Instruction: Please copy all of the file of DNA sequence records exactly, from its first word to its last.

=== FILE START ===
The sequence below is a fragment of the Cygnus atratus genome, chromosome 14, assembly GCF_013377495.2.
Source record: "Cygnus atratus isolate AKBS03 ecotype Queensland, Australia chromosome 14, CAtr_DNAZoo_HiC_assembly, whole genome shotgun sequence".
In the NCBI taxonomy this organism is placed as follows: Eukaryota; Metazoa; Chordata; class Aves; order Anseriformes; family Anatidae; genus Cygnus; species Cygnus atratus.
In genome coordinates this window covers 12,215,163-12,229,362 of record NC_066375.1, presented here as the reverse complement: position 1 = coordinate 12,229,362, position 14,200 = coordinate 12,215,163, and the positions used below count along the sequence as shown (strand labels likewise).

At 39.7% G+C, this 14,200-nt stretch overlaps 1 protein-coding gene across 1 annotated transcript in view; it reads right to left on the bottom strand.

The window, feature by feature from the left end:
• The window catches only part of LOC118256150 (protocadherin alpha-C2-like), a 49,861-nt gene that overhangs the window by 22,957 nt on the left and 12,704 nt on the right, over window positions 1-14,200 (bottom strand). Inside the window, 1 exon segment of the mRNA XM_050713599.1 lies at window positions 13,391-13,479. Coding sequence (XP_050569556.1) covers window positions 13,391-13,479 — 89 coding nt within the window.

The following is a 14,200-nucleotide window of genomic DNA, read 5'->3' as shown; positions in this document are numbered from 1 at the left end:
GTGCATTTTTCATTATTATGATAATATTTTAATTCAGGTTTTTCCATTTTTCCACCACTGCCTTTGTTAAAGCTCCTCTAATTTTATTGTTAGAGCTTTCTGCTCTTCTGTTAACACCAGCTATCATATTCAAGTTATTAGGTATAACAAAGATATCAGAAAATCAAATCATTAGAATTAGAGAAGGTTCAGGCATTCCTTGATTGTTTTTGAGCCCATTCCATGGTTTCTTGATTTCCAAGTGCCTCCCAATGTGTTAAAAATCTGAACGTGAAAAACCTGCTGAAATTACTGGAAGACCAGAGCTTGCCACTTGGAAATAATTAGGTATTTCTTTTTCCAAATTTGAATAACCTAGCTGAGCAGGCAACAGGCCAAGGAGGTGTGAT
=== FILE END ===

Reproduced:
The sequence below is a fragment of the Cygnus atratus genome, chromosome 14, assembly GCF_013377495.2.
Source record: "Cygnus atratus isolate AKBS03 ecotype Queensland, Australia chromosome 14, CAtr_DNAZoo_HiC_assembly, whole genome shotgun sequence".
In the NCBI taxonomy this organism is placed as follows: Eukaryota; Metazoa; Chordata; class Aves; order Anseriformes; family Anatidae; genus Cygnus; species Cygnus atratus.
In genome coordinates this window covers 12,215,163-12,229,362 of record NC_066375.1, presented here as the reverse complement: position 1 = coordinate 12,229,362, position 14,200 = coordinate 12,215,163, and the positions used below count along the sequence as shown (strand labels likewise).

At 39.7% G+C, this 14,200-nt stretch overlaps 1 protein-coding gene across 1 annotated transcript in view; it reads right to left on the bottom strand.

The window, feature by feature from the left end:
• The window catches only part of LOC118256150 (protocadherin alpha-C2-like), a 49,861-nt gene that overhangs the window by 22,957 nt on the left and 12,704 nt on the right, over window positions 1-14,200 (bottom strand). Inside the window, 1 exon segment of the mRNA XM_050713599.1 lies at window positions 13,391-13,479. Coding sequence (XP_050569556.1) covers window positions 13,391-13,479 — 89 coding nt within the window.

The following is a 14,200-nucleotide window of genomic DNA, read 5'->3' as shown; positions in this document are numbered from 1 at the left end:
GTGCATTTTTCATTATTATGATAATATTTTAATTCAGGTTTTTCCATTTTTCCACCACTGCCTTTGTTAAAGCTCCTCTAATTTTATTGTTAGAGCTTTCTGCTCTTCTGTTAACACCAGCTATCATATTCAAGTTATTAGGTATAACAAAGATATCAGAAAATCAAATCATTAGAATTAGAGAAGGTTCAGGCATTCCTTGATTGTTTTTGAGCCCATTCCATGGTTTCTTGATTTCCAAGTGCCTCCCAATGTGTTAAAAATCTGAACGTGAAAAACCTGCTGAAATTACTGGAAGACCAGAGCTTGCCACTTGGAAATAATTAGGTATTTCTTTTTCCAAATTTGAATAACCTAGCTGAGCAGGCAACAGGCCAAGGAGGTGTGAT